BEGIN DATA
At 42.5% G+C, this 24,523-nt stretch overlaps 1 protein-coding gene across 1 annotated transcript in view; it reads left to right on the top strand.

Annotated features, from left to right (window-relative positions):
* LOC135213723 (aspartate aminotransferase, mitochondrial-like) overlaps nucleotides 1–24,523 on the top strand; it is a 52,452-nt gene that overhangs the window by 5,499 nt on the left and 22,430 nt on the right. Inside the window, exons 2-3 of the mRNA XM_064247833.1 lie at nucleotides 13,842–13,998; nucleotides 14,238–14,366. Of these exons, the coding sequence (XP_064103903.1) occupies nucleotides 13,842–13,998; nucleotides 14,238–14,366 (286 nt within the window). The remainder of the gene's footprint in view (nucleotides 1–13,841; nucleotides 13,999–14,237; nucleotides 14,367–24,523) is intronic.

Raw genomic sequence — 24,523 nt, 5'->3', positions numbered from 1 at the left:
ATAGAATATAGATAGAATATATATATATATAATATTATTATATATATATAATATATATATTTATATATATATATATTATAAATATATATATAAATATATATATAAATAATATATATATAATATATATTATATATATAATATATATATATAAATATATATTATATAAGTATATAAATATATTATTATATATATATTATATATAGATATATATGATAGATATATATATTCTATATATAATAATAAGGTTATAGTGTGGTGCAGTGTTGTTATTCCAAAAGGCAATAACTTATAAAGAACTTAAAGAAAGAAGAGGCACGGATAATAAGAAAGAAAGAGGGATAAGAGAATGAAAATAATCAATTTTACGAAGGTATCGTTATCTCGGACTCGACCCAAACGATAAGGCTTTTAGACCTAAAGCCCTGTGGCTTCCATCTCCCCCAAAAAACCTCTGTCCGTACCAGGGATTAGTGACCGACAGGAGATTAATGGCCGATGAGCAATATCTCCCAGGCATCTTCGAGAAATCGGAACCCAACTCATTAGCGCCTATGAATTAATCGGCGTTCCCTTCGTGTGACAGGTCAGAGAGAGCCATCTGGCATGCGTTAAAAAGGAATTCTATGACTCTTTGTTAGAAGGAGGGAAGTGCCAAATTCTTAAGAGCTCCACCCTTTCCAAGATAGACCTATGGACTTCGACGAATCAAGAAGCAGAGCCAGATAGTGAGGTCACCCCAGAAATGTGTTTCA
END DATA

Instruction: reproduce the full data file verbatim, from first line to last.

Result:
At 42.5% G+C, this 24,523-nt stretch overlaps 1 protein-coding gene across 1 annotated transcript in view; it reads left to right on the top strand.

Annotated features, from left to right (window-relative positions):
* LOC135213723 (aspartate aminotransferase, mitochondrial-like) overlaps nucleotides 1–24,523 on the top strand; it is a 52,452-nt gene that overhangs the window by 5,499 nt on the left and 22,430 nt on the right. Inside the window, exons 2-3 of the mRNA XM_064247833.1 lie at nucleotides 13,842–13,998; nucleotides 14,238–14,366. Of these exons, the coding sequence (XP_064103903.1) occupies nucleotides 13,842–13,998; nucleotides 14,238–14,366 (286 nt within the window). The remainder of the gene's footprint in view (nucleotides 1–13,841; nucleotides 13,999–14,237; nucleotides 14,367–24,523) is intronic.

Raw genomic sequence — 24,523 nt, 5'->3', positions numbered from 1 at the left:
ATAGAATATAGATAGAATATATATATATATAATATTATTATATATATATAATATATATATTTATATATATATATATTATAAATATATATATAAATATATATATAAATAATATATATATAATATATATTATATATATAATATATATATATAAATATATATTATATAAGTATATAAATATATTATTATATATATATTATATATAGATATATATGATAGATATATATATTCTATATATAATAATAAGGTTATAGTGTGGTGCAGTGTTGTTATTCCAAAAGGCAATAACTTATAAAGAACTTAAAGAAAGAAGAGGCACGGATAATAAGAAAGAAAGAGGGATAAGAGAATGAAAATAATCAATTTTACGAAGGTATCGTTATCTCGGACTCGACCCAAACGATAAGGCTTTTAGACCTAAAGCCCTGTGGCTTCCATCTCCCCCAAAAAACCTCTGTCCGTACCAGGGATTAGTGACCGACAGGAGATTAATGGCCGATGAGCAATATCTCCCAGGCATCTTCGAGAAATCGGAACCCAACTCATTAGCGCCTATGAATTAATCGGCGTTCCCTTCGTGTGACAGGTCAGAGAGAGCCATCTGGCATGCGTTAAAAAGGAATTCTATGACTCTTTGTTAGAAGGAGGGAAGTGCCAAATTCTTAAGAGCTCCACCCTTTCCAAGATAGACCTATGGACTTCGACGAATCAAGAAGCAGAGCCAGATAGTGAGGTCACCCCAGAAATGTGTTTCA